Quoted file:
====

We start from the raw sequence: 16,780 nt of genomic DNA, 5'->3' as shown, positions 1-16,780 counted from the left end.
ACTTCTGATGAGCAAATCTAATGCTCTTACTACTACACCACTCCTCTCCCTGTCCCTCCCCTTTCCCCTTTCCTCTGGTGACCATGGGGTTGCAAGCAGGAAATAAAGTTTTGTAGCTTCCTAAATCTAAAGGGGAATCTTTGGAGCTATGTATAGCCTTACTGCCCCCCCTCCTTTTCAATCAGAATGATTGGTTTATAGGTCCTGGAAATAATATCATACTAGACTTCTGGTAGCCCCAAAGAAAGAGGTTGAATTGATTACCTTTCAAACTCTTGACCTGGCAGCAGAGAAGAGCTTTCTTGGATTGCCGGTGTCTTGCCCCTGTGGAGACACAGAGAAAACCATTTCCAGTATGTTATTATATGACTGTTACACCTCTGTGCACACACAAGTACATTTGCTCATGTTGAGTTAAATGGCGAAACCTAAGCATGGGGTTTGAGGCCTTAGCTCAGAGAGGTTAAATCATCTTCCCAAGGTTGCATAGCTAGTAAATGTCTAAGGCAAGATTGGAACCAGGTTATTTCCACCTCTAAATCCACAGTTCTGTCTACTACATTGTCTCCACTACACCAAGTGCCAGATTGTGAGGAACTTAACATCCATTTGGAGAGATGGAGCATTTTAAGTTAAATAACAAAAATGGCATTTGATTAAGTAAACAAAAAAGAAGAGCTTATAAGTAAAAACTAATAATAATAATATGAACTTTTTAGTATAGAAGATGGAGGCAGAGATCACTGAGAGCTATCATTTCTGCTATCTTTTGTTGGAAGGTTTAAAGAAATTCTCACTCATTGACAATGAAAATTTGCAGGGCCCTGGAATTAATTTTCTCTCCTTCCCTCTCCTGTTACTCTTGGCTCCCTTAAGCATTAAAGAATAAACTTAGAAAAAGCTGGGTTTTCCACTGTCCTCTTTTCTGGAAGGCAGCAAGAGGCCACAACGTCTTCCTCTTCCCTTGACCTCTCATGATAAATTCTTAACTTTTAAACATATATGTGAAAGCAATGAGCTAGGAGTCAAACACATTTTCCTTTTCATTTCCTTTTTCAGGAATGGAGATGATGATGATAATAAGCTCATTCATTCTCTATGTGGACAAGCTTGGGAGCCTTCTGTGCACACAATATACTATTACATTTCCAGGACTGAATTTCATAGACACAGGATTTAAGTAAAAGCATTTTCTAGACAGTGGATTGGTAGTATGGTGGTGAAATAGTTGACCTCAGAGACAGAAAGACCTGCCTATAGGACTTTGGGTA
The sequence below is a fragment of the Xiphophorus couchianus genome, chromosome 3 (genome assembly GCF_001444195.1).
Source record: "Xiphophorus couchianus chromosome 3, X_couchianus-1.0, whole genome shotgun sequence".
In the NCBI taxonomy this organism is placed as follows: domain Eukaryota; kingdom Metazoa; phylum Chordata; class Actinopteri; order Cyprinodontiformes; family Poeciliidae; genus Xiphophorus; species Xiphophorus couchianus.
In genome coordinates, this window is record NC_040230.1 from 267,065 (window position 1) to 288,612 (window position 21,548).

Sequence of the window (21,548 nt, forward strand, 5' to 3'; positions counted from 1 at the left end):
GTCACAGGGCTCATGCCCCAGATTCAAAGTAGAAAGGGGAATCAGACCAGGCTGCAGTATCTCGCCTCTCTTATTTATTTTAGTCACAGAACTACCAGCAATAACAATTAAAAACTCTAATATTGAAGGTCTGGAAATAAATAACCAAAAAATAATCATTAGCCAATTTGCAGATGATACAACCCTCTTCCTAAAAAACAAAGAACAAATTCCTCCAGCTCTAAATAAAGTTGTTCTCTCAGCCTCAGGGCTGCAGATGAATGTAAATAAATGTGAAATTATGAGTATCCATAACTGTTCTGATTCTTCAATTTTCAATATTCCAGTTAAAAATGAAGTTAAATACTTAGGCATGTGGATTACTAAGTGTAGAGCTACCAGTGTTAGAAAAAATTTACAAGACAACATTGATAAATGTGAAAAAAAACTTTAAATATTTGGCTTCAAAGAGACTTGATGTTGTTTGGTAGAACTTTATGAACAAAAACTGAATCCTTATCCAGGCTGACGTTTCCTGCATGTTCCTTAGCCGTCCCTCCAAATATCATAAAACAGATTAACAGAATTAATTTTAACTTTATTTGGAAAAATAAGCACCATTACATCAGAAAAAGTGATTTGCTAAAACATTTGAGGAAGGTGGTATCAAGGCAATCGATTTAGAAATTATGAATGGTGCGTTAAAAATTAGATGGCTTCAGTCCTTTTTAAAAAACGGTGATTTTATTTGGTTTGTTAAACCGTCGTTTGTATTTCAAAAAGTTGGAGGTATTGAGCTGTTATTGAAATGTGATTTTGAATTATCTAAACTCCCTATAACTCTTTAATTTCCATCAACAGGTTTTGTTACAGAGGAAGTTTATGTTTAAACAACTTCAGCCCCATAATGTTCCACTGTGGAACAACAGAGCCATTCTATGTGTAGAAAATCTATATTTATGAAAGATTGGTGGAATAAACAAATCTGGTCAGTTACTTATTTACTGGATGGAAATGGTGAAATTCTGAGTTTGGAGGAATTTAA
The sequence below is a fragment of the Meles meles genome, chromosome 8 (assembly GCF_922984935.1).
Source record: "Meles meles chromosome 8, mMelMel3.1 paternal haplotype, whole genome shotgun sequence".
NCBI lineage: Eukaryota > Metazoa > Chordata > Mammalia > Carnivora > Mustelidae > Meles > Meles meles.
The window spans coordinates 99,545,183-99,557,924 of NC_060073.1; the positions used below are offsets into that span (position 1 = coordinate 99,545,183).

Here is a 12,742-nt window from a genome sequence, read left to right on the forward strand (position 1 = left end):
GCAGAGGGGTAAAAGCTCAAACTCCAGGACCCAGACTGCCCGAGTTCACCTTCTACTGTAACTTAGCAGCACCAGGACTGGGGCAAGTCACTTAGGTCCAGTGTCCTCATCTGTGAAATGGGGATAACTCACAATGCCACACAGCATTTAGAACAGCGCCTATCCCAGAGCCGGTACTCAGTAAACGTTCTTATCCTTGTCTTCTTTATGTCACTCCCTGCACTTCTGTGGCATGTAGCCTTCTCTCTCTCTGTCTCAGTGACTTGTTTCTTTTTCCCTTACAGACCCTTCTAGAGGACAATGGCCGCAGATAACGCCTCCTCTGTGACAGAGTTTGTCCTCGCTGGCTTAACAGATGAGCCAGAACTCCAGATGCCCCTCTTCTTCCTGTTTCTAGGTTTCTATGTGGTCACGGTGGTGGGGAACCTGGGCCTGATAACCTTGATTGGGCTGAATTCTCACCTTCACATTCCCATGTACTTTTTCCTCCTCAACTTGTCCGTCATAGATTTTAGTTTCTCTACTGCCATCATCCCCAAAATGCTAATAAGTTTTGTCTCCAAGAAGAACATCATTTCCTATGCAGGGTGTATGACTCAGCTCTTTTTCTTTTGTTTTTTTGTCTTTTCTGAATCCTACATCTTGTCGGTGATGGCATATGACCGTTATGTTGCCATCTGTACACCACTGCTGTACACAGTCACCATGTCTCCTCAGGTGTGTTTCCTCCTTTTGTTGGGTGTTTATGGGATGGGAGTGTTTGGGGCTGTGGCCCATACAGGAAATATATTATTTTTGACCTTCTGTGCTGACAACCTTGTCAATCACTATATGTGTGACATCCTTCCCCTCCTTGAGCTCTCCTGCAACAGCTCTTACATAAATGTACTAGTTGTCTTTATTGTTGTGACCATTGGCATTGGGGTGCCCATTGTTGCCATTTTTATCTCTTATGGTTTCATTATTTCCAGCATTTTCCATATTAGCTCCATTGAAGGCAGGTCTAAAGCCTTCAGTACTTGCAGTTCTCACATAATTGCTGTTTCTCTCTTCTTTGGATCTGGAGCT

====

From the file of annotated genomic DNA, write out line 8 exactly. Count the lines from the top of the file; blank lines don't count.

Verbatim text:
GTCACAGGGCTCATGCCCCAGATTCAAAGTAGAAAGGGGAATCAGACCAGGCTGCAGTATCTCGCCTCTCTTATTTATTTTAGTCACAGAACTACCAGCAATAACAATTAAAAACTCTAATATTGAAGGTCTGGAAATAAATAACCAAAAAATAATCATTAGCCAATTTGCAGATGATACAACCCTCTTCCTAAAAAACAAAGAACAAATTCCTCCAGCTCTAAATAAAGTTGTTCTCTCAGCCTCAGGGCTGCAGATGAATGTAAATAAATGTGAAATTATGAGTATCCATAACTGTTCTGATTCTTCAATTTTCAATATTCCAGTTAAAAATGAAGTTAAATACTTAGGCATGTGGATTACTAAGTGTAGAGCTACCAGTGTTAGAAAAAATTTACAAGACAACATTGATAAATGTGAAAAAAAACTTTAAATATTTGGCTTCAAAGAGACTTGATGTTGTTTGGTAGAACTTTATGAACAAAAACTGAATCCTTATCCAGGCTGACGTTTCCTGCATGTTCCTTAGCCGTCCCTCCAAATATCATAAAACAGATTAACAGAATTAATTTTAACTTTATTTGGAAAAATAAGCACCATTACATCAGAAAAAGTGATTTGCTAAAACATTTGAGGAAGGTGGTATCAAGGCAATCGATTTAGAAATTATGAATGGTGCGTTAAAAATTAGATGGCTTCAGTCCTTTTTAAAAAACGGTGATTTTATTTGGTTTGTTAAACCGTCGTTTGTATTTCAAAAAGTTGGAGGTATTGAGCTGTTATTGAAATGTGATTTTGAATTATCTAAACTCCCTATAACTCTTTAATTTCCATCAACAGGTTTTGTTACAGAGGAAGTTTATGTTTAAACAACTTCAGCCCCATAATGTTCCACTGTGGAACAACAGAGCCATTCTATGTGTAGAAAATCTATATTTATGAAAGATTGGTGGAATAAACAAATCTGGTCAGTTACTTATTTACTGGATGGAAATGGTGAAATTCTGAGTTTGGAGGAATTTAA